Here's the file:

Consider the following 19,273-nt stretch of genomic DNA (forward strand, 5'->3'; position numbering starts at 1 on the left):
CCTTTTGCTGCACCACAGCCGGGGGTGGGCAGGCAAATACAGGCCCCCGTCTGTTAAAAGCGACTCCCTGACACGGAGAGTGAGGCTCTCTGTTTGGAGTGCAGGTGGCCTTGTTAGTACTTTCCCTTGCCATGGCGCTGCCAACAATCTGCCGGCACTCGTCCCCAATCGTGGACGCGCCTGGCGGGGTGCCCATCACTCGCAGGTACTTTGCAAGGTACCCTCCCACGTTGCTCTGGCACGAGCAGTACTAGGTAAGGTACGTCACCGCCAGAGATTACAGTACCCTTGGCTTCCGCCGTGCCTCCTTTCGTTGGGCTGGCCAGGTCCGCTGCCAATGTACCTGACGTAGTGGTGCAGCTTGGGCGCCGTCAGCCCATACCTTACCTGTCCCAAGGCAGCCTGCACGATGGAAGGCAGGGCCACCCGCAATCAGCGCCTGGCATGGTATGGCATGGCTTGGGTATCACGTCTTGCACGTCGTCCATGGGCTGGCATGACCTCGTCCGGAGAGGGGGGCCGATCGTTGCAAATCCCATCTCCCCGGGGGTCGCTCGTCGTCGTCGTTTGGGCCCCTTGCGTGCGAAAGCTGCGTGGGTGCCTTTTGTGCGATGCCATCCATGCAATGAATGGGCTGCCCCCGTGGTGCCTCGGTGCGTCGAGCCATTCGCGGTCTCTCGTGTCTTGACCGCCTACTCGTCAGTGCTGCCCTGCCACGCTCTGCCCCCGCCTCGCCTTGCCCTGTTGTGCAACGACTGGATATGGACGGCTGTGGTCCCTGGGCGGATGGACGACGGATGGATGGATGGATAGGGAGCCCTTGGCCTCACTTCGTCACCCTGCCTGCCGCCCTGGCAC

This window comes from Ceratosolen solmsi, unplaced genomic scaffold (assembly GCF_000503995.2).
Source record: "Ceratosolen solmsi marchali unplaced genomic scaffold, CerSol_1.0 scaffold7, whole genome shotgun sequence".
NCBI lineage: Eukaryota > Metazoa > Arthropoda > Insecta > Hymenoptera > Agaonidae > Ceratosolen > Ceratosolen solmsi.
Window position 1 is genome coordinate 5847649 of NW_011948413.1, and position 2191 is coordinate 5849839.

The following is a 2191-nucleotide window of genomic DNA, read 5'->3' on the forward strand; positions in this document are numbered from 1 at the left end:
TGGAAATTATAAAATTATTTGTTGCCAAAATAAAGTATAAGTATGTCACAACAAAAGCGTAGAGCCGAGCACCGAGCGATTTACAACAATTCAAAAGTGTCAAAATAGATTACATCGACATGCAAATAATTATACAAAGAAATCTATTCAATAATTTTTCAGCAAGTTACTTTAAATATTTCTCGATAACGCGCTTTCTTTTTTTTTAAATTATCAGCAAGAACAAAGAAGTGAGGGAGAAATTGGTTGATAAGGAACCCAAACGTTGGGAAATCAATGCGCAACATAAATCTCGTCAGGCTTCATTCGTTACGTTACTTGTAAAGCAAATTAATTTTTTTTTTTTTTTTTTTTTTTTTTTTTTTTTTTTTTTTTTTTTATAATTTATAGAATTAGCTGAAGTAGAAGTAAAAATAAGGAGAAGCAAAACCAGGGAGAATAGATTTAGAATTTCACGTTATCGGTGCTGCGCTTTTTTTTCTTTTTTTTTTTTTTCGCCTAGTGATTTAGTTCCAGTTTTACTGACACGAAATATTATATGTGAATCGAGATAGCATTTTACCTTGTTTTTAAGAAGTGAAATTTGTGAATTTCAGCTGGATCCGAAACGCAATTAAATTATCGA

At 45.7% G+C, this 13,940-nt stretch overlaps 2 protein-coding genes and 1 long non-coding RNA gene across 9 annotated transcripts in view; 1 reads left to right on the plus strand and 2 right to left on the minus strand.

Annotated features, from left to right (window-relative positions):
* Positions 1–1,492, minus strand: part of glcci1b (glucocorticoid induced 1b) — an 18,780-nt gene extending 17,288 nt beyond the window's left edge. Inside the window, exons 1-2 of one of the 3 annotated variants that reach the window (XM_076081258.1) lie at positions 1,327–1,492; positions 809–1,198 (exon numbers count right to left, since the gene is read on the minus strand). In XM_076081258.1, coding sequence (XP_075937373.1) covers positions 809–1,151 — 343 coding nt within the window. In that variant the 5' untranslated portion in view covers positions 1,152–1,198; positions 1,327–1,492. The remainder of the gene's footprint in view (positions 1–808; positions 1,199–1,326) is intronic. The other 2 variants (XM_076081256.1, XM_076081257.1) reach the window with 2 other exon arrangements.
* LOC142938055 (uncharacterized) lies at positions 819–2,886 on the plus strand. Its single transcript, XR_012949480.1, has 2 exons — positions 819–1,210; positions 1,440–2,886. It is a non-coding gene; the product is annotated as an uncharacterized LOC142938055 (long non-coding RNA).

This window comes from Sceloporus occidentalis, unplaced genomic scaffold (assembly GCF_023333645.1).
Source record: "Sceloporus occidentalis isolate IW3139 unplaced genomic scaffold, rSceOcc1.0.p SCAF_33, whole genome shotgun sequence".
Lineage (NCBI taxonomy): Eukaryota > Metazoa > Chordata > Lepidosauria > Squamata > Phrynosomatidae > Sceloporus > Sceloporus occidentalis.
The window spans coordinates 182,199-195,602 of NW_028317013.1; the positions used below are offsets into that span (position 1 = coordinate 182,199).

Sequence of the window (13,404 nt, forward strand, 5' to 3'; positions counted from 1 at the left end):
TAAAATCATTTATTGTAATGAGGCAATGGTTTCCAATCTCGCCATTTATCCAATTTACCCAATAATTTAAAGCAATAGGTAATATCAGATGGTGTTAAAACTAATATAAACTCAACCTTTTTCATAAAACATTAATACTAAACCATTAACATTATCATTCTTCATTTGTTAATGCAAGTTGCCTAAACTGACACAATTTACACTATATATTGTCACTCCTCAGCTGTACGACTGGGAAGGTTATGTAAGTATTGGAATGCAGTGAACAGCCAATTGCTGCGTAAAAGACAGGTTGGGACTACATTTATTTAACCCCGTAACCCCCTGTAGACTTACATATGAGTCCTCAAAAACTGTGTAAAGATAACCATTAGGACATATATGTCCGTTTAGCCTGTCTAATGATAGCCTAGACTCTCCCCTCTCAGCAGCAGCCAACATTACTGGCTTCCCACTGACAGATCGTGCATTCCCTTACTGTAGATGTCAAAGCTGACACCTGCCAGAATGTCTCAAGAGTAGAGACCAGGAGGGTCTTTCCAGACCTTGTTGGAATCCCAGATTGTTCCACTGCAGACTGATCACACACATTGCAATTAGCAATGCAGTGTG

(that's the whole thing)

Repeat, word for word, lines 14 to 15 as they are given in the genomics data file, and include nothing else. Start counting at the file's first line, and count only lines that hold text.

Source record: "Sceloporus occidentalis isolate IW3139 unplaced genomic scaffold, rSceOcc1.0.p SCAF_33, whole genome shotgun sequence".
Lineage (NCBI taxonomy): Eukaryota > Metazoa > Chordata > Lepidosauria > Squamata > Phrynosomatidae > Sceloporus > Sceloporus occidentalis.